When it comes to Minnesota high school students’ smoking habits, there’s good and bad news.
The good: Cigarette use is down.
The percent of high-school students who smoked cigarettes in the past 30 days dropped nearly by half in the last three years — from 18.1 percent in 2011 to 10.6 percent in 2014, according to the state’s latest survey on youth tobacco use, released Monday.
The bad: About one in eight high school students reported having used e-cigarettes.
For the first time, the survey also asked about e-cigarette use, and found that nearly 13 percent of high school students and 3 percent of middle school students had used or tried an e-cigarette in the last month. Twenty-eight percent of high-schoolers reported having tried an e-cigarette.
Winona Senior High School assistant principal Dave Anderson said he doesn’t catch many students smoking traditional cigarettes at school, but that “e-cigarettes have taken off dramatically” since the end of the last school year.
School officials this year have busted one kid for smoking traditional cigarettes on campus versus five for e-cigarettes, Anderson said.
That may be because kids think they can get away with it.
Because e-cigarettes emit vapor instead of smoke, they can be more discreet, Anderson said, whereas cigarettes have a very distinct and detectable odor. If kids are going to smoke traditional cigarettes, they probably would travel off campus to do it, he said.
It’s also about attitudes.
“A lot of kids look at e-cigarettes and think that they’re not that big of a deal,” Anderson said.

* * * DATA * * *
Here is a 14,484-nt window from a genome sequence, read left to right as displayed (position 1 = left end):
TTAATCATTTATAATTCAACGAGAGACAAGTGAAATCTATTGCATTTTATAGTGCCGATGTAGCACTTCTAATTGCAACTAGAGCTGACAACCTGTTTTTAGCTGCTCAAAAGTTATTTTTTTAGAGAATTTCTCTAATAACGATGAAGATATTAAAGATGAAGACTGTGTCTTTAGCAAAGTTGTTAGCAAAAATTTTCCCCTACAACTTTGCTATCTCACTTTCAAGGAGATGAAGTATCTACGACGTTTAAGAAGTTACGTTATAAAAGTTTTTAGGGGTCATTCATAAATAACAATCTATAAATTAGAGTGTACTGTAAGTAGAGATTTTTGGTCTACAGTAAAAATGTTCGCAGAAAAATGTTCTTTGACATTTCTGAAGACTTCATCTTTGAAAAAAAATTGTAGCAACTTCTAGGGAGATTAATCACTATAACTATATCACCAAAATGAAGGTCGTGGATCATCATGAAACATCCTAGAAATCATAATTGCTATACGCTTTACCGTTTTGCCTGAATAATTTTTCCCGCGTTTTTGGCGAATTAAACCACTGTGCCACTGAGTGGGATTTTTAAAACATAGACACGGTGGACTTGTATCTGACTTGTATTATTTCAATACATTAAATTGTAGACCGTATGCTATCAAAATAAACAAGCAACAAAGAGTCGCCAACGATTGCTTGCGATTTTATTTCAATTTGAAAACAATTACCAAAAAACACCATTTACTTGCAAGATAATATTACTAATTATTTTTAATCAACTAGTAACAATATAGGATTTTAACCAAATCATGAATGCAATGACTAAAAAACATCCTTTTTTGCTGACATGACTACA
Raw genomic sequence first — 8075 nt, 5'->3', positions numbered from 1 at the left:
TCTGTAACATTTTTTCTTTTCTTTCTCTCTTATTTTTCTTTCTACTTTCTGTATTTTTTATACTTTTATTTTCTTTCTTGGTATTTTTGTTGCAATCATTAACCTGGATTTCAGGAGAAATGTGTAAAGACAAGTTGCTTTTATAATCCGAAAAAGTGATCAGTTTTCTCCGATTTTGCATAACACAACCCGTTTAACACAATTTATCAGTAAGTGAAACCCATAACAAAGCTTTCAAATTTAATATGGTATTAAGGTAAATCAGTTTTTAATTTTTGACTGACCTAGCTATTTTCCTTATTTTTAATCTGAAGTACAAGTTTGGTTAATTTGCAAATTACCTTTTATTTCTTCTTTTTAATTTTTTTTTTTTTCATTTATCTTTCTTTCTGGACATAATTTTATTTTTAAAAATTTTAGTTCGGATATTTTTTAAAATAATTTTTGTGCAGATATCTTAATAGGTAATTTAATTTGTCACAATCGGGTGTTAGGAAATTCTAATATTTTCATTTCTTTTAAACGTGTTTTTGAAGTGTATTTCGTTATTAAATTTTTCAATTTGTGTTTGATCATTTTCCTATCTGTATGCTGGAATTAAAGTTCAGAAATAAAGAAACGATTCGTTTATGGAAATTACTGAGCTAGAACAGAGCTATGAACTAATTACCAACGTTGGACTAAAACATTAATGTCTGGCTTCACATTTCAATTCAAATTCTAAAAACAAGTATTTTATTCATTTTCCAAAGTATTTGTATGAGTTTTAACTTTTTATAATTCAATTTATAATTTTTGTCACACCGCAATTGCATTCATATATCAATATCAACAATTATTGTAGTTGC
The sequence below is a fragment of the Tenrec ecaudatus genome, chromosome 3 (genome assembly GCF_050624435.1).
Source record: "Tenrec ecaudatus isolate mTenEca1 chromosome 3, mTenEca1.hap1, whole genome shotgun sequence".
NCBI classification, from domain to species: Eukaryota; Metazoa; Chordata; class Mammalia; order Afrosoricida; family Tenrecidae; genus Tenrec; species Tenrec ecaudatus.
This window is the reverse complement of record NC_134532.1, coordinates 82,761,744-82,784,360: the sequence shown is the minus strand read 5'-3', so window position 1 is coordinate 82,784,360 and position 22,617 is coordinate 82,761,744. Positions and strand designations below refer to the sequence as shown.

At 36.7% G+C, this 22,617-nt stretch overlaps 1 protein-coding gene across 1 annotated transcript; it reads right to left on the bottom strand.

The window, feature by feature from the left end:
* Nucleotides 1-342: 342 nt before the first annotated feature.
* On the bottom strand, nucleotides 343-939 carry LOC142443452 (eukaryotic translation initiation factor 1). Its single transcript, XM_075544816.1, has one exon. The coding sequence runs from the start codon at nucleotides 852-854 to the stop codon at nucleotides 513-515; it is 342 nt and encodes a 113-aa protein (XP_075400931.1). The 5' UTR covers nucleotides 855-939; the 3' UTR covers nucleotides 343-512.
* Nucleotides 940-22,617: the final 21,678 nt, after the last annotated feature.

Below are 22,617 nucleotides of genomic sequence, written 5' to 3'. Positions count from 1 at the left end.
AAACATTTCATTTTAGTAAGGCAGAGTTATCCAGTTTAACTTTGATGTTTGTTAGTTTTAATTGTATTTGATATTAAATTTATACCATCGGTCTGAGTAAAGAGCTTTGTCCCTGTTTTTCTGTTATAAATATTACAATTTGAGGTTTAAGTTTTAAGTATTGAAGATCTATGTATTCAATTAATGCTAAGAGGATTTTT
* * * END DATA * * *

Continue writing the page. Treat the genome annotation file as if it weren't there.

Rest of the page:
But they are, at least in the eyes of the law — it’s illegal for minors to possess them and against the rules for any student to have them on school property.
Staff emphasize those points at the beginning of the school year in class meetings, and they are also included in the student handbook, Anderson said.
Still, there’s work to do, he said.
“We need to continue to educate our kids that’s not something that they need to have at school, or at all,” Anderson said.
Students don’t paint such a rosy picture of high school smoking, either.
When asked about the prevalence of smoking among his peers, WSHS 11th-grader Jarrett Curtis grimaced.
“Yeah, it’s big,” he said.
It mostly happens off campus, freshman Krista Brommerich explained — there’s the big, well-known nearby tree in Lake Park where students tend to go to smoke.
Not all of them do, though.
“I think it’s stupid,” 11th-grader Justin Kouleel said. “Because you can die from it.”
The three agreed that about half of the student body probably smoked in one form or another — including e-cigarettes. Kouleel said he’d once seen a student smoking one in a school bathroom.
The Associated Press contributed to this report.